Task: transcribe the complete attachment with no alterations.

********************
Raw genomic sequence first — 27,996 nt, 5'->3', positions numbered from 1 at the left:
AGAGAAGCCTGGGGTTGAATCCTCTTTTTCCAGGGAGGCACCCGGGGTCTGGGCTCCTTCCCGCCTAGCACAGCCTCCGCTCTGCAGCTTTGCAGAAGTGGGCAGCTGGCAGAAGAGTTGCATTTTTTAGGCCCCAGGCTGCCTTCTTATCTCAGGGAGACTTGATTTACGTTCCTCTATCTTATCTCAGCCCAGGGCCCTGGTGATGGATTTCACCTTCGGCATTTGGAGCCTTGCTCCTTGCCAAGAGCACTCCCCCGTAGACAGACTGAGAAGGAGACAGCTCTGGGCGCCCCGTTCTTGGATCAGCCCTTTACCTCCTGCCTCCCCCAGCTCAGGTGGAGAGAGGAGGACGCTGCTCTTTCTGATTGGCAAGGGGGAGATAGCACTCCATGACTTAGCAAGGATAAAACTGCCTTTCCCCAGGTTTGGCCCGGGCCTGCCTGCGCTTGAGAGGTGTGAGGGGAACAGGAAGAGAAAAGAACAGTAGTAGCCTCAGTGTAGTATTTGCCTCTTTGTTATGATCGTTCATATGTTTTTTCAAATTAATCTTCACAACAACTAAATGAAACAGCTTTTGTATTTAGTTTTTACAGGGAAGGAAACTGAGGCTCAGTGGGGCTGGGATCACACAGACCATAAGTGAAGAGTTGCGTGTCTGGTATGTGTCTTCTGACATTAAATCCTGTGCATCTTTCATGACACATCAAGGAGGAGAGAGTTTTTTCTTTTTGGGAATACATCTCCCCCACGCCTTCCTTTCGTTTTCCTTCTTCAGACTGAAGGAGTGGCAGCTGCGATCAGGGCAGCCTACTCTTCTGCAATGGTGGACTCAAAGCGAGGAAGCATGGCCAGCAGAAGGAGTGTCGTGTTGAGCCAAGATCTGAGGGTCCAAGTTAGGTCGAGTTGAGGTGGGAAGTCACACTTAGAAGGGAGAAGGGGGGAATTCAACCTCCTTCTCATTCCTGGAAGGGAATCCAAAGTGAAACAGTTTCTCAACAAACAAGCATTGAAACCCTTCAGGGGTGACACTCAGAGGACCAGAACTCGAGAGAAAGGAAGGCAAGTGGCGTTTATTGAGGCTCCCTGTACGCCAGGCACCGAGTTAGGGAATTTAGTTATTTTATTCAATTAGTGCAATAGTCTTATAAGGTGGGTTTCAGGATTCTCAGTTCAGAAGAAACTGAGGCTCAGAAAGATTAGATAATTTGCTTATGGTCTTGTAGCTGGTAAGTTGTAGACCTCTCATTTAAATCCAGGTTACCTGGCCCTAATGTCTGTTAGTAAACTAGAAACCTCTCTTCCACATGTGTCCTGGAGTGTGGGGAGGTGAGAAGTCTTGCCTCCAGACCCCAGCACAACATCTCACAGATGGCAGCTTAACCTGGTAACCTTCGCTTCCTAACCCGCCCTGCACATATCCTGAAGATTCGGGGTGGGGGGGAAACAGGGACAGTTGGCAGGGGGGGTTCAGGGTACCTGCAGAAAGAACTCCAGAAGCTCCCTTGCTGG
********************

Raw genomic sequence first — 27,996 nt, 5'->3', positions numbered from 1 at the left:
AGAGAAGCCTGGGGTTGAATCCTCTTTTTCCAGGGAGGCACCCGGGGTCTGGGCTCCTTCCCGCCTAGCACAGCCTCCGCTCTGCAGCTTTGCAGAAGTGGGCAGCTGGCAGAAGAGTTGCATTTTTTAGGCCCCAGGCTGCCTTCTTATCTCAGGGAGACTTGATTTACGTTCCTCTATCTTATCTCAGCCCAGGGCCCTGGTGATGGATTTCACCTTCGGCATTTGGAGCCTTGCTCCTTGCCAAGAGCACTCCCCCGTAGACAGACTGAGAAGGAGACAGCTCTGGGCGCCCCGTTCTTGGATCAGCCCTTTACCTCCTGCCTCCCCCAGCTCAGGTGGAGAGAGGAGGACGCTGCTCTTTCTGATTGGCAAGGGGGAGATAGCACTCCATGACTTAGCAAGGATAAAACTGCCTTTCCCCAGGTTTGGCCCGGGCCTGCCTGCGCTTGAGAGGTGTGAGGGGAACAGGAAGAGAAAAGAACAGTAGTAGCCTCAGTGTAGTATTTGCCTCTTTGTTATGATCGTTCATATGTTTTTTCAAATTAATCTTCACAACAACTAAATGAAACAGCTTTTGTATTTAGTTTTTACAGGGAAGGAAACTGAGGCTCAGTGGGGCTGGGATCACACAGACCATAAGTGAAGAGTTGCGTGTCTGGTATGTGTCTTCTGACATTAAATCCTGTGCATCTTTCATGACACATCAAGGAGGAGAGAGTTTTTTCTTTTTGGGAATACATCTCCCCCACGCCTTCCTTTCGTTTTCCTTCTTCAGACTGAAGGAGTGGCAGCTGCGATCAGGGCAGCCTACTCTTCTGCAATGGTGGACTCAAAGCGAGGAAGCATGGCCAGCAGAAGGAGTGTCGTGTTGAGCCAAGATCTGAGGGTCCAAGTTAGGTCGAGTTGAGGTGGGAAGTCACACTTAGAAGGGAGAAGGGGGGAATTCAACCTCCTTCTCATTCCTGGAAGGGAATCCAAAGTGAAACAGTTTCTCAACAAACAAGCATTGAAACCCTTCAGGGGTGACACTCAGAGGACCAGAACTCGAGAGAAAGGAAGGCAAGTGGCGTTTATTGAGGCTCCCTGTACGCCAGGCACCGAGTTAGGGAATTTAGTTATTTTATTCAATTAGTGCAATAGTCTTATAAGGTGGGTTTCAGGATTCTCAGTTCAGAAGAAACTGAGGCTCAGAAAGATTAGATAATTTGCTTATGGTCTTGTAGCTGGTAAGTTGTAGACCTCTCATTTAAATCCAGGTTACCTGGCCCTAATGTCTGTTAGTAAACTAGAAACCTCTCTTCCACATGTGTCCTGGAGTGTGGGGAGGTGAGAAGTCTTGCCTCCAGACCCCAGCACAACATCTCACAGATGGCAGCTTAACCTGGTAACCTTCGCTTCCTAACCCGCCCTGCACATATCCTGAAGATTCGGGGTGGGGGGGAAACAGGGACAGTTGGCAGGGGGGGTTCAGGGTACCTGCAGAAAGAACTCCAGAAGCTCCCTTGCTGG